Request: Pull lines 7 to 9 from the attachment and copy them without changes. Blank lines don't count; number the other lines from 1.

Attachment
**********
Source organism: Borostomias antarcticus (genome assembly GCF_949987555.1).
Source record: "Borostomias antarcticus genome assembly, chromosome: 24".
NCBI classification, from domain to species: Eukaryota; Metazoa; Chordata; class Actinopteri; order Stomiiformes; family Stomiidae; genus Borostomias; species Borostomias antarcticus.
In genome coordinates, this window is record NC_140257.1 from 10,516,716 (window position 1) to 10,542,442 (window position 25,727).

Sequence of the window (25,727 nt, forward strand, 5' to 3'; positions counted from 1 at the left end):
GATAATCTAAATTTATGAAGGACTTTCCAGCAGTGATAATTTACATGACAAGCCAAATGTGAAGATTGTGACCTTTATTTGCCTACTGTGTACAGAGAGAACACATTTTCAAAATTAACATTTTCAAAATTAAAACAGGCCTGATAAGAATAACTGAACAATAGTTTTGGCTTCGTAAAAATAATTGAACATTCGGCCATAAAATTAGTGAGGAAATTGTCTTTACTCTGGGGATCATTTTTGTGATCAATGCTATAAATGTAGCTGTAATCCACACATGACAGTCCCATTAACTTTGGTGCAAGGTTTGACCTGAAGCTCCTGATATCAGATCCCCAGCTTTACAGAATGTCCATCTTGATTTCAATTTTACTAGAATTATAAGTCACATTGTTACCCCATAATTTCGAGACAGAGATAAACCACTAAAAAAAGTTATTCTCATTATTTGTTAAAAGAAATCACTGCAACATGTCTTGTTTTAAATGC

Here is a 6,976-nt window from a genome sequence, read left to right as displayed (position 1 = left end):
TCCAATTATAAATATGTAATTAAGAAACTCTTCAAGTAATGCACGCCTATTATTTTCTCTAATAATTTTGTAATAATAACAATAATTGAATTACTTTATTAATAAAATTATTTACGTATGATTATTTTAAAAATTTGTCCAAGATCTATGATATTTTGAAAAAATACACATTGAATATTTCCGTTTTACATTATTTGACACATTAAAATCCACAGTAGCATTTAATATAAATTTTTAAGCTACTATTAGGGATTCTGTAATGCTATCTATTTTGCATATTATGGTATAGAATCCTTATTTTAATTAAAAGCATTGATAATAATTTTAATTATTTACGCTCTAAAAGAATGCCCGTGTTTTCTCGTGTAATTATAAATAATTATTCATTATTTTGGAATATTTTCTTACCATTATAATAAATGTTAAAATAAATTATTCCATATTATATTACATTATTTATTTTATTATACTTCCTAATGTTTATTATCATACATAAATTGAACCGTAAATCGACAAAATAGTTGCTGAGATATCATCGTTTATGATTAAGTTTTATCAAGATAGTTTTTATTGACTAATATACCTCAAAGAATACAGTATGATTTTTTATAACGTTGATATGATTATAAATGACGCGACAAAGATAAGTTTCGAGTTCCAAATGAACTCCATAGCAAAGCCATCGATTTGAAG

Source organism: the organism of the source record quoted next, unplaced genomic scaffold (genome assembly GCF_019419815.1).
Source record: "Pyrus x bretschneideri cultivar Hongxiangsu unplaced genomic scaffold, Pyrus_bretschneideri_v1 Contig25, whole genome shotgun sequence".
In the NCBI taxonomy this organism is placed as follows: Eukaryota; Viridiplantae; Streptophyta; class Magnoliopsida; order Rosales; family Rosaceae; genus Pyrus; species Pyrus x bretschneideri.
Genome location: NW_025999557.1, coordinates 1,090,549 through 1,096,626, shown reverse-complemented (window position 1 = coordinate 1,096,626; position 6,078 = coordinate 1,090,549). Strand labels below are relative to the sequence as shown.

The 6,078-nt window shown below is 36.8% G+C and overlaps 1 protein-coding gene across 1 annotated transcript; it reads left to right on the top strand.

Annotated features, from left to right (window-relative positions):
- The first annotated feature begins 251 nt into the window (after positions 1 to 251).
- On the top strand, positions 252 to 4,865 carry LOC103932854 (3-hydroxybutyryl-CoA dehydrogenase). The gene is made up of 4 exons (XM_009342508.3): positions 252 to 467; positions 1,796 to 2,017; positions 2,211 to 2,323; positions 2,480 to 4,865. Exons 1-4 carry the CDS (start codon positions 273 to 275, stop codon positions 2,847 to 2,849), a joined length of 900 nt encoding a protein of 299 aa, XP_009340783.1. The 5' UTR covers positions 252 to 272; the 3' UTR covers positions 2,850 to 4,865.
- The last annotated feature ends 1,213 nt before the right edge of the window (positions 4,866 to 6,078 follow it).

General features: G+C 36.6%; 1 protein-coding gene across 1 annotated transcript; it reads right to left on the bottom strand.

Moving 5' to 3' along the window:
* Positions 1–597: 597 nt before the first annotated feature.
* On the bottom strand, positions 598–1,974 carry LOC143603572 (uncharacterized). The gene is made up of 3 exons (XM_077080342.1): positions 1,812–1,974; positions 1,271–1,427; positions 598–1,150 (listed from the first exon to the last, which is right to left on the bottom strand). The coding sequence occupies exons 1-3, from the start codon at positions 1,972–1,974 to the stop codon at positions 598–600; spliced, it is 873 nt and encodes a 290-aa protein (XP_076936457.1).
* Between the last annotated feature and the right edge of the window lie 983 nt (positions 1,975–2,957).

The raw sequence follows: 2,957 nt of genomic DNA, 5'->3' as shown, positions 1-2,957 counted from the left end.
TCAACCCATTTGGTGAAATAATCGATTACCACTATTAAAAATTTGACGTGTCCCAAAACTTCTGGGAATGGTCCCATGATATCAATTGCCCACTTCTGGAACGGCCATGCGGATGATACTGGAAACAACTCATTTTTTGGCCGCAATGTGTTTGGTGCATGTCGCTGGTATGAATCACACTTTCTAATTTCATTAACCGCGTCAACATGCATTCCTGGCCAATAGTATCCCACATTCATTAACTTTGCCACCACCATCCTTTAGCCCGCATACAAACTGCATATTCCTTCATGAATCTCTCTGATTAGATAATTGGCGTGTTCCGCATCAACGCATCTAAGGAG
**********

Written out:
Here is a 6,976-nt window from a genome sequence, read left to right as displayed (position 1 = left end):
TCCAATTATAAATATGTAATTAAGAAACTCTTCAAGTAATGCACGCCTATTATTTTCTCTAATAATTTTGTAATAATAACAATAATTGAATTACTTTATTAATAAAATTATTTACGTATGATTATTTTAAAAATTTGTCCAAGATCTATGATATTTTGAAAAAATACACATTGAATATTTCCGTTTTACATTATTTGACACATTAAAATCCACAGTAGCATTTAATATAAATTTTTAAGCTACTATTAGGGATTCTGTAATGCTATCTATTTTGCATATTATGGTATAGAATCCTTATTTTAATTAAAAGCATTGATAATAATTTTAATTATTTACGCTCTAAAAGAATGCCCGTGTTTTCTCGTGTAATTATAAATAATTATTCATTATTTTGGAATATTTTCTTACCATTATAATAAATGTTAAAATAAATTATTCCATATTATATTACATTATTTATTTTATTATACTTCCTAATGTTTATTATCATACATAAATTGAACCGTAAATCGACAAAATAGTTGCTGAGATATCATCGTTTATGATTAAGTTTTATCAAGATAGTTTTTATTGACTAATATACCTCAAAGAATACAGTATGATTTTTTATAACGTTGATATGATTATAAATGACGCGACAAAGATAAGTTTCGAGTTCCAAATGAACTCCATAGCAAAGCCATCGATTTGAAG

Source organism: the organism of the source record quoted next, unplaced genomic scaffold (genome assembly GCF_019419815.1).